"We are, I suppose, at least pleased that a measure of truth has begun to come out. It is an important step, but it is a first step. There is a long way to go yet, there is a lot more truth that needs to come out," said Jocelyn. "We knew from the onset that this was unlawful killing," said Jocelyn.

Still, she said, there was something about hearing the IDF's admission after all these months of claiming otherwise, that made her angry. "It is the first day since Tom was shot that I have begun to feel anger. I have always kept myself very under control," said Jocelyn. She can't help but note the way that the IDF treats foreigners and Palestinians compared with Israelis.

It took the IDF only 24 hours to launch an investigation into the shooting of an Israeli activist protesting the security fence last month, while her family waited many months for the army to consider that an investigation was necessary, said Jocelyn. Even worse she said, is the way the shooting of innocent Palestinians and other human rights abuses is not taken seriously. "Palestinians are not children of a lesser God," she said.

As a British citizen, she was able to speak up and be heard, she said.

"If we had not made a great deal of fuss, absolutely nothing would have been done by the IDF and we would have had to been content with a fabrication of the IDF field report," said Jocelyn.

She said she hoped that there would be a "level" of openness in the continuing investigation into her son's shooting. "We would like to see the final report. It has not been an open report to date," said Jocelyn.

She is also concerned about the punishment meted out to the soldier. On one hand she wants to make sure that it is appropriate given the fact that her son is expected to die from his injuries. At the same time she worries that the soldier will be made a scapegoat for what she describes as a "culture of impunity" within the IDF.

"I hope that the message being given to every Israeli commander and soldier is that they can not shoot with impunity and they are accountable for their actions," said Jocelyn.

She isn't satisfied with the soldier's statement that his was a deterrence shot, given the sophistication of the telescopic lenses used by the IDF. "It is simply not credible that a shot through the center of a forehead could be mistaken for anything other than an intended shot to kill or maim," said Jocelyn.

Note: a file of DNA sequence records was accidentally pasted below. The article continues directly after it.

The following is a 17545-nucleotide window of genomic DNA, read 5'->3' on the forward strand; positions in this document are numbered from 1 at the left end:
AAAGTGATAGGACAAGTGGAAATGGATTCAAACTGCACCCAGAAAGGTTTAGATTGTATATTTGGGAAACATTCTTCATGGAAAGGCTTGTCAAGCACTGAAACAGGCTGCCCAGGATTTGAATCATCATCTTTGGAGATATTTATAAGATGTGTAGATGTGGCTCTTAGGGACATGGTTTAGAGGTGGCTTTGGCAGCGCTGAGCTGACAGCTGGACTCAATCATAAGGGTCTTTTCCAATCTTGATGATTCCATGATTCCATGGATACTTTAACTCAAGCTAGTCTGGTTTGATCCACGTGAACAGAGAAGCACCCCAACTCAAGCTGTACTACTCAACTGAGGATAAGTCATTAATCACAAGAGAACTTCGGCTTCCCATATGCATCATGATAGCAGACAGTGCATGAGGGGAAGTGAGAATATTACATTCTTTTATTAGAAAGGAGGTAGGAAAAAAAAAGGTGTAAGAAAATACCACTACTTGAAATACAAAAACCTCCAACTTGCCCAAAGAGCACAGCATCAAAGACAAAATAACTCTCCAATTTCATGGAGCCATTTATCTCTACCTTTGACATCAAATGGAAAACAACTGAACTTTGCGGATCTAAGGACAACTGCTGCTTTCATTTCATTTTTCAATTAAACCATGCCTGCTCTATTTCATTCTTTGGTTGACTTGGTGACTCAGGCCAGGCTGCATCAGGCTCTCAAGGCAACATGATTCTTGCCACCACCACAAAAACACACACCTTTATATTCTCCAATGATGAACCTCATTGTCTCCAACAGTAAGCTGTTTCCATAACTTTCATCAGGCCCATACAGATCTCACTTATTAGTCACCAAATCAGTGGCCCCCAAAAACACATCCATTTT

"We believe very firmly that the soldier is just one example of an overwhelming number of examples that show that the IDF has come to believe that they can get away with shooting with impunity, that is not acceptable in any state," said Jocelyn.

It has been a hard holiday season for her family, which includes three other children; Sophie 24, Billy, 18 and Freddie 13.

"We have just had a Christmas and New Years without his [Tom's] wit, laughter and intelligence," said Jocelyn, adding that she knows they are not the only ones suffering.

"I am reminded of so many Palestinians and Israeli families who likewise have had to go through the New Year without some member of their family," said Jocelyn.

She also noted that her son is not the only British citizen harmed by IDF gunfire. Cameraman James Miller, 34 was fatally shot by IDF gunfire as soldiers responded to Palestinian gunfire in May, 2003.

In November, 2002, UN aid worker Iain Hook was fatally shot by the IDF, while they aimed at Palestinian gunmen shooting from inside the compound of the UNRWA in Jenin.

Other ISM members have also been harmed by the IDF in the last year. In March, 2003, US college student Rachel Corrie, 23, was killed while trying to stop an IDF bulldozer in Rafah. Her death was ruled, "accidental." On April 5, US activist, Brian Avery, 24, was shot in the face in Jenin by IDF soldiers. He is recovering from his injuries.